In Patrick, however, the impugned search of Mr. Patrick’s garbage took place on the outskirts of his private property, (outside of his house, but within the property line). However, the majority relied on the property law concept of abandonment to negate Mr. Patrick’s reasonable expectation of privacy. By abandoning his property interest in garbage, the court reasoned, Mr. Patrick also abandoned his reasonable expectation of privacy therein. This conflating of the abandonment of property interests with the abandonment of privacy is endemic to s. 8 jurisprudence. That Canadian courts frequently infer from the abandonment of property interests a similar abandonment of privacy interests is further evidence of the important role that property still plays in s. 8 jurisprudence. Indeed, it is through abandonment that section 8 claims alleging improper search or seizure of garbage are most commonly defeated.

In R v Krist, [1995] 100 CCC (3d) 58 (BCCA) [Krist], for example, the British Columbia Court of Appeal considered the constitutionality of a seizure by the police of opaque garbage bags placed at the curb (i.e. on public property) for pickup. Writing for a unanimous court, Rowles J.A. identified the issue in Krist as whether “there is a reasonable expectation of privacy in relation to information that may be gleaned from trash which has been abandoned by a householder to the vagaries of municipal garbage disposal.” In other words, once property interests were abandoned, so to was a reasonable expectation of privacy.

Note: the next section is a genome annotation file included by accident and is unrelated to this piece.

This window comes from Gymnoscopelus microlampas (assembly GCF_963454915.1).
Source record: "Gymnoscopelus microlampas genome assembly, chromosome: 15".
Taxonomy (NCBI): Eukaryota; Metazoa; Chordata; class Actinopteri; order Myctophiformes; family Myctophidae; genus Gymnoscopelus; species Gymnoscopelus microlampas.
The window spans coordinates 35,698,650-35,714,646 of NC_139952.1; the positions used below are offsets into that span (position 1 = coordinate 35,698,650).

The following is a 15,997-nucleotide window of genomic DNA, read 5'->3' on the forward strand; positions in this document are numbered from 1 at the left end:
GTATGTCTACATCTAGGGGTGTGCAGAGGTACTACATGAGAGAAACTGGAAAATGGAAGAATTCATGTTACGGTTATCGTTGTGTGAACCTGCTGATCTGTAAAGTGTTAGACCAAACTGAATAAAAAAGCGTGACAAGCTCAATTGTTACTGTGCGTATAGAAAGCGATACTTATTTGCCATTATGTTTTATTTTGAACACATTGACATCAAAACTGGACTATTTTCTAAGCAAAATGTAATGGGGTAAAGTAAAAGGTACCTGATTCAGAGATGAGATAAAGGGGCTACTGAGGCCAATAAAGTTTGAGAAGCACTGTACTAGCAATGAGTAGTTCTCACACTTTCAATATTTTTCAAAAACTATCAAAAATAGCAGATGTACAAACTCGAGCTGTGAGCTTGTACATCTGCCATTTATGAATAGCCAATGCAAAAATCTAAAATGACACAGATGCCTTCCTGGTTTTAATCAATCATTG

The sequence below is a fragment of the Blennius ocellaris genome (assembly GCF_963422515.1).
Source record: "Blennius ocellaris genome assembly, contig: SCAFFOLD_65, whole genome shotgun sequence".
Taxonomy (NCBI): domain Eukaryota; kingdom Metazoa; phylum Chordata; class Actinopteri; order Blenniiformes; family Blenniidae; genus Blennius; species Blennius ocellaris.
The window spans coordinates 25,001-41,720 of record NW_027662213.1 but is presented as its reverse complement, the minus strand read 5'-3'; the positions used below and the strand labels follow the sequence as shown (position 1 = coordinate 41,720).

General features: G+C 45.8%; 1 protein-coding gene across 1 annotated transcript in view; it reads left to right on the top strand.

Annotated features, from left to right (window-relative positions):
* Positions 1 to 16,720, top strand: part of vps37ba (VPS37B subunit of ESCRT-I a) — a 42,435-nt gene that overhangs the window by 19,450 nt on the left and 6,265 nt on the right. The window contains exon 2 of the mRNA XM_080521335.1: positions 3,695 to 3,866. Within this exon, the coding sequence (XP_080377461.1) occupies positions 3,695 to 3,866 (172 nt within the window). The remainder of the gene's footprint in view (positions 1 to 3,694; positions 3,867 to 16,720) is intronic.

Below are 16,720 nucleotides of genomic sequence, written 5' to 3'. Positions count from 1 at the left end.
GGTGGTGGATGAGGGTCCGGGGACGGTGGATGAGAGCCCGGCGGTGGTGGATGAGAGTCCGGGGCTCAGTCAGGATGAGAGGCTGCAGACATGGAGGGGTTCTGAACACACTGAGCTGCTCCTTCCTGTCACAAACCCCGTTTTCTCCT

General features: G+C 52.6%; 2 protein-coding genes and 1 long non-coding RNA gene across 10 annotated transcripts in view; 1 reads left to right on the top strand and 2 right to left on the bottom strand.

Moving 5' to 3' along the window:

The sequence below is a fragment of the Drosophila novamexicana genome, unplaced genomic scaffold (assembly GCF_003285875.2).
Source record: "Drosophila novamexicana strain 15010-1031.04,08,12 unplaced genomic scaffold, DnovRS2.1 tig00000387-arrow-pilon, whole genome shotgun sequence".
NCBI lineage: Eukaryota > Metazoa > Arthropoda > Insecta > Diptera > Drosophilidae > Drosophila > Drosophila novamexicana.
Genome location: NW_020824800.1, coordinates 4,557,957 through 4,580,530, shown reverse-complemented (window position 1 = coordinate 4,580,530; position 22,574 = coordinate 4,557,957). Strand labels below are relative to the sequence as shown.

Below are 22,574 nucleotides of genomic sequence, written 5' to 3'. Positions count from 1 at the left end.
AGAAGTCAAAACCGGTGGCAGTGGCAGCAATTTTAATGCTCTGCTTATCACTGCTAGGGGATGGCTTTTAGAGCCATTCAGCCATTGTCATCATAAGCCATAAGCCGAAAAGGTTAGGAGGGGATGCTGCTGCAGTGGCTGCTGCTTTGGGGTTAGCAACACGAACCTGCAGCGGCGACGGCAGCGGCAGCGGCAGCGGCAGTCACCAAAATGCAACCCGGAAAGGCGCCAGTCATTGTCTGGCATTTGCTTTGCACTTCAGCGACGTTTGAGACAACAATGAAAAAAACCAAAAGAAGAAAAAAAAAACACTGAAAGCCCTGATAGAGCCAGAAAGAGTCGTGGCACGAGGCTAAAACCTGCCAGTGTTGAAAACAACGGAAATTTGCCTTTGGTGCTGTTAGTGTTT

Similarly, in R v Joyce, [1996] 95 OAC 321 (ONCA), the Ontario Court of Appeal held that garbage located outside the apartment building where the appellant’s resided had also been abandoned, and accordingly that no reasonable expectation of privacy attached.

The Dissent in Patrick

In light of the increased probative capabilities of law enforcement (especially after the emergence of DNA-profiling technology) it is increasingly difficult dispose of waste in a purely confidential manner. Although it may still be possible to shred a personal document in a way that preserves its confidentiality, it is less feasible to eliminate all traces of one’s DNA. Informational privacy, in other words, is increasingly subject to invasive law enforcement technologies.

Conrad J.A.’s dissent in Patrick is one of the few examples in section 8 jurisprudence on garbage where informational privacy interests were actually acknowledged. For example, Conrad J.A. suggested that the fact that Mr. Patrick had placed his trash in opaque garbage bags militated towards recognizing a reasonable expectation of informational privacy in his garbage.

Therefore, to hold that only garbage that is disposed of in a secure way carries with it a reasonable expectation of privacy is to prima facie negate privacy interests in a variety of informationally rich sources of garbage that simply defy secure disposal. The present approach to abandonment, then, attests to the significant role played by property in colouring section 8 jurisprudence with respect to all garbage that cannot be disposed of in a confidential manner.

Patrick and the Supreme Court of Canada 

Conrad J.A.’s dissent in Patrick, and in particular her willingness to recognize Mr. Patrick’s informational privacy interests, has effectively provided the SCC with a basis for choosing to reject the highly property-influenced decisions on garbage searches that continues to dominate s. 8 Charter jurisprudence. It seems likely, however, that the approach taken by the majority of the Alberta Court of Appeal will carry the day. Almost a quarter century after Dickson J.’s famous proclamation in Hunter, property continues to loom large in s. 8 Charter jurisprudence.